On 4 AM on Monday, I watched the live stream of a satellite launch taking off from the Sriharikota Spaceport in India. The event was ten kinds of interesting, but one aspect stuck with me the most.
I’ve read about the ISRO’s (Indian Space Research Organization) many impressive achievements, but I’ve never watched a live stream from their mission control.
The spacious room styled after NASA’s, housed the scientific elite of India. Every one of the forty or so men and women sat in the state of absolute focus; even from half a world away, their tension was palpable. No wonder, they were about to launch a rocket into space.
And yet, something felt off. It took me a while to realize what it was. Then I noticed. Every third person seen on the stream was wearing a bindi, the decorative symbol on the forehead. Additionally, most women wore a sari dress, some with their hair covered.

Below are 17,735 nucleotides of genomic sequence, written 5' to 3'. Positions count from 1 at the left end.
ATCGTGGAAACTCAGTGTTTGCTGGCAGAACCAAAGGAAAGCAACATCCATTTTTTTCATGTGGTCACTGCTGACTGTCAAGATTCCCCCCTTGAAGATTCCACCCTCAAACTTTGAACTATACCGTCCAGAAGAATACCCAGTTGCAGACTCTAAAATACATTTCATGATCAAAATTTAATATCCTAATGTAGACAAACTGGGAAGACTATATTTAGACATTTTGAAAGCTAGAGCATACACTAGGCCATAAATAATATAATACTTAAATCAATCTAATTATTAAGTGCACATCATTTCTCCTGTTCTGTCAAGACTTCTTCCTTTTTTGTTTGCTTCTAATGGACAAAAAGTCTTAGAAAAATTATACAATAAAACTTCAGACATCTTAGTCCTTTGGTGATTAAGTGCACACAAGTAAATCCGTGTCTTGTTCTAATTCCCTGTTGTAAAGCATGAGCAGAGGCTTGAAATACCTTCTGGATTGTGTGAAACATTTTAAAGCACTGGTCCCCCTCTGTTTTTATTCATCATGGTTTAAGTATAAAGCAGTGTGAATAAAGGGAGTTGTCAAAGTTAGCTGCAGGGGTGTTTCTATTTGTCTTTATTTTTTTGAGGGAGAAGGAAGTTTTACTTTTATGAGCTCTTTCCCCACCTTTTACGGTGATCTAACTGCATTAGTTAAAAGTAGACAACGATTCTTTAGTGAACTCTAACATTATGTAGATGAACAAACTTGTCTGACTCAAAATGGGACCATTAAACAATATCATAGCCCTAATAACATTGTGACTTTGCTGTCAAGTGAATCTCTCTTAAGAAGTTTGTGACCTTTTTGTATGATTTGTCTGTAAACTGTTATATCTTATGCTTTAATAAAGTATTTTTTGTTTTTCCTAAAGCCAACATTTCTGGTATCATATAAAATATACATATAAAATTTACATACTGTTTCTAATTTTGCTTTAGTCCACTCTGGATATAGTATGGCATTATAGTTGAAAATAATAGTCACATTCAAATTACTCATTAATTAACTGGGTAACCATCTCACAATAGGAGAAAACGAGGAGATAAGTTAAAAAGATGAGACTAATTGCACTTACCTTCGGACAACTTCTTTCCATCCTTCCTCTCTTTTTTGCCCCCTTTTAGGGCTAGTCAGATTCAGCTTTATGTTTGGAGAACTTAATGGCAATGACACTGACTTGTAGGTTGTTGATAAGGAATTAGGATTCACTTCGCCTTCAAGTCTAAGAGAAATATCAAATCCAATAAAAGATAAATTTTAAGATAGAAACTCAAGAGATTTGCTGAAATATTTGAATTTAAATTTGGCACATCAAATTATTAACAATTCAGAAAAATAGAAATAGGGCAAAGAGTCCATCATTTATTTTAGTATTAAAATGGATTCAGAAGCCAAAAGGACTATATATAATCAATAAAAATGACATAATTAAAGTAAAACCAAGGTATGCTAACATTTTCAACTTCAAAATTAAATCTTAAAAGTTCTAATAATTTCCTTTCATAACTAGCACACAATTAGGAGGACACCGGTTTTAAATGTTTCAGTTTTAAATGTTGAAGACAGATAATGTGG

These were all symbols of religious significance, and (to me) they seemed as out of place as, say, a Christian crucifix in NASA’s mission control, or a nun operating one of the terminals during a SpaceX launch.
For a moment, this contrast between hard science and religion felt like something out of a Monty Python skit. But what gave me a pause was how obviously wrong I was, as proven by the very image that bewildered me.
Though the story speaks of my ignorance of India’s vastly complex culture, I wanted to share it with you because people of ISRO are yet another positive example of what the lack of prejudice can achieve.
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